This curriculum offers innovative strategies and activities for teaching about the UDHR in upper elementary school. Although written for British schools, all of the activities are easily adapted to a US context. Activities address human rights in the family, the classroom, the school, and the wider community. Handsome illustrations and useful support information.
Elliot, RoAnne. WE: Lessons on Equal Worth and Dignity. Minneapolis, MN: The United Nations Association of Minnesota, 1992.
This middle school curriculum offers the United Nations work as a model for students to create a more tolerant world. The lessons contained in this curriculum provide opportunities for students to develop knowledge of international relations, highlight student awareness of intolerant behavior, and help students to develop tolerance skills.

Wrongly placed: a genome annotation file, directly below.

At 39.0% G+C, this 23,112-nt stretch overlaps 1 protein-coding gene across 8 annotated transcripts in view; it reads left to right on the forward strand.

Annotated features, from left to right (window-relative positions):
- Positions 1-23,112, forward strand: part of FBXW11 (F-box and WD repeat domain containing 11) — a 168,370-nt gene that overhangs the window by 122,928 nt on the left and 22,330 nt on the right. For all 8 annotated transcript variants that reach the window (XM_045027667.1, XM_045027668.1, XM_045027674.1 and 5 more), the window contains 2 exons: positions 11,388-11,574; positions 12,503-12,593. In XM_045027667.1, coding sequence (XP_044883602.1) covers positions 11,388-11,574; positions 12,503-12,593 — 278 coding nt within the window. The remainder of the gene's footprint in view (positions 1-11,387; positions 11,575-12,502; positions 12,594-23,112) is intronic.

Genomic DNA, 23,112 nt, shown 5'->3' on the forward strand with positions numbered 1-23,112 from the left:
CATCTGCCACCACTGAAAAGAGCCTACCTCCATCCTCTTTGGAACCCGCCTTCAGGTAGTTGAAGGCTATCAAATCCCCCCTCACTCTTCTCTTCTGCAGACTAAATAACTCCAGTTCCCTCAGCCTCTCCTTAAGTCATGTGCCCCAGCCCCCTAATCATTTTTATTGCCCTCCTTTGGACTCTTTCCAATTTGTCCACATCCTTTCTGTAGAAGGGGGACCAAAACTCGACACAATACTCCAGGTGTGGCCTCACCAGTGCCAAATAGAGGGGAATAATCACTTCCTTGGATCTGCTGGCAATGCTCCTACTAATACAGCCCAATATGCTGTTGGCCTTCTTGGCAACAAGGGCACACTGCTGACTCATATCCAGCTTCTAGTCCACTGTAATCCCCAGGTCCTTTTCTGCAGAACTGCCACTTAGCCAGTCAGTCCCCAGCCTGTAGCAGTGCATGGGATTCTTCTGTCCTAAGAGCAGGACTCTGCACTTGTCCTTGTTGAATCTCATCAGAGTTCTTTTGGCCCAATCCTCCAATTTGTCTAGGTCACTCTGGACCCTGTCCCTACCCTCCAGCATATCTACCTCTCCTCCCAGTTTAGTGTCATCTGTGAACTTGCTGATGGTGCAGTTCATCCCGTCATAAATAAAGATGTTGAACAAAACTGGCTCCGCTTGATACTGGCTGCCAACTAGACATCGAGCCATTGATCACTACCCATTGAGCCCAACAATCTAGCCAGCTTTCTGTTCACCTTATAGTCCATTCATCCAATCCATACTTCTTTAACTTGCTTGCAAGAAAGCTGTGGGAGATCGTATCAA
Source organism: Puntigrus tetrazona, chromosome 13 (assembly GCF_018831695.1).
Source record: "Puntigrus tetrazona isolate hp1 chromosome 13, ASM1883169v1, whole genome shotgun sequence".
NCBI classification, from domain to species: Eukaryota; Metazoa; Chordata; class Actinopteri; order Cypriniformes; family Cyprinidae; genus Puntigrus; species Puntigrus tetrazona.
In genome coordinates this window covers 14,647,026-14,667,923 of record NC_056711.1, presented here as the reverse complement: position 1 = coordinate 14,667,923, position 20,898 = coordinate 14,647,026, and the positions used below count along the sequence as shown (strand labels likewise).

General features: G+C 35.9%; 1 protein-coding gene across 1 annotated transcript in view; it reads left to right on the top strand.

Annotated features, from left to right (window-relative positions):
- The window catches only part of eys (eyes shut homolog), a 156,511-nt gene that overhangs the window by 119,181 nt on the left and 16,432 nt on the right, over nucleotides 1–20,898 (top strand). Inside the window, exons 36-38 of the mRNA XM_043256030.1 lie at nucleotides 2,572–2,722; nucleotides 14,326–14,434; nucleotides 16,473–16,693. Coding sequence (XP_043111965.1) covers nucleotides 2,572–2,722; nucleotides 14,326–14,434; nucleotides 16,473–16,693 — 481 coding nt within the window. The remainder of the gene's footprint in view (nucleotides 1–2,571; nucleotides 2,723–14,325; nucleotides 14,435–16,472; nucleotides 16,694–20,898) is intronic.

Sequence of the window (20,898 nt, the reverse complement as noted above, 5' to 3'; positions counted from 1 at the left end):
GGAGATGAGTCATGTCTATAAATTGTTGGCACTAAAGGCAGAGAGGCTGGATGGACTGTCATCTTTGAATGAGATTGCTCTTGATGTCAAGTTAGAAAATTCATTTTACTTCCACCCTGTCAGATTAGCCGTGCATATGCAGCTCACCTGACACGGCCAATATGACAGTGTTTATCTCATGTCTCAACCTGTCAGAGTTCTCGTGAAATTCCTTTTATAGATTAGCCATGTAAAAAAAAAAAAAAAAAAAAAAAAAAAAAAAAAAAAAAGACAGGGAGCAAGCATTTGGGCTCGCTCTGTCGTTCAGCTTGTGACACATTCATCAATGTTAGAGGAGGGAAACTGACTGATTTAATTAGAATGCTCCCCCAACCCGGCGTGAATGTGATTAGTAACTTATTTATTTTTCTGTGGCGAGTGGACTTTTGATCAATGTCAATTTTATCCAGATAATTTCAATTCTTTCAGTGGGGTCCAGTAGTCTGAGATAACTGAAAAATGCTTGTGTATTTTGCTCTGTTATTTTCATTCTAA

Gonzalez, Susan. WE: Lessons on Equal Worth and Dignity. Minneapolis, MN: The United Nations Association of Minnesota, 1997.
This elementary school curriculum offers opportunity for students to discuss the issues related to race, ethnicity, and religion in a sensitive and caring manner. It features the United Nations work to create a more tolerant world.
Nuñez, Lucía. An Agenda for Peace: The Role of the United Nations. Stanford, CA: Stanford Program on International and Cross-Cultural Education, 1995. SPICE, Littlefield Center, Room 14C, Stanford University, Stanford, CA 94305-5013. Telephone 800-578-1114.